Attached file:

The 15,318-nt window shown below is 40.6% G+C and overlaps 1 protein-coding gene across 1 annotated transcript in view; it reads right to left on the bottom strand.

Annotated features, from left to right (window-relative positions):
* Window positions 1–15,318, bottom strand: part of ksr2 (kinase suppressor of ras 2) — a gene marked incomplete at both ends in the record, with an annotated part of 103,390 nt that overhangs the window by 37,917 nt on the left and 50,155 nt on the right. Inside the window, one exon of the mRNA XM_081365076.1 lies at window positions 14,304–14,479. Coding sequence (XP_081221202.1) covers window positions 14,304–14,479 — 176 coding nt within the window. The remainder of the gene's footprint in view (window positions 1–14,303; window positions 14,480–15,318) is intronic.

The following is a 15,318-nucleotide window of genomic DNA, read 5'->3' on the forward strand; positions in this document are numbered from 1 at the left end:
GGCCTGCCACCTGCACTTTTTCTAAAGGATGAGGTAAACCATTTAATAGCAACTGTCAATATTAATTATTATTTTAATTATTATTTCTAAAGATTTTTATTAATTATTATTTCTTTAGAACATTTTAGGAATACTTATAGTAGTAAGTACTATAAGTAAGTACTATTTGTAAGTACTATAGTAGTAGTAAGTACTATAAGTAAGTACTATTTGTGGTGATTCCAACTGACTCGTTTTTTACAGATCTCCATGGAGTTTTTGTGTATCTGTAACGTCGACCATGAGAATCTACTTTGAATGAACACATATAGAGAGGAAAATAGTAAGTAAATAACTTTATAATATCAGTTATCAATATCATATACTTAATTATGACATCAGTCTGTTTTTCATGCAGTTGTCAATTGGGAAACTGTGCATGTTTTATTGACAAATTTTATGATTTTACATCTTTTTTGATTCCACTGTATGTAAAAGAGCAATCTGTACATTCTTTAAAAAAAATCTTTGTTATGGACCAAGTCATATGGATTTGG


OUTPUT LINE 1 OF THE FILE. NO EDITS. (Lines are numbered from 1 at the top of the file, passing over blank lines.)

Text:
The 15,318-nt window shown below is 40.6% G+C and overlaps 1 protein-coding gene across 1 annotated transcript in view; it reads right to left on the bottom strand.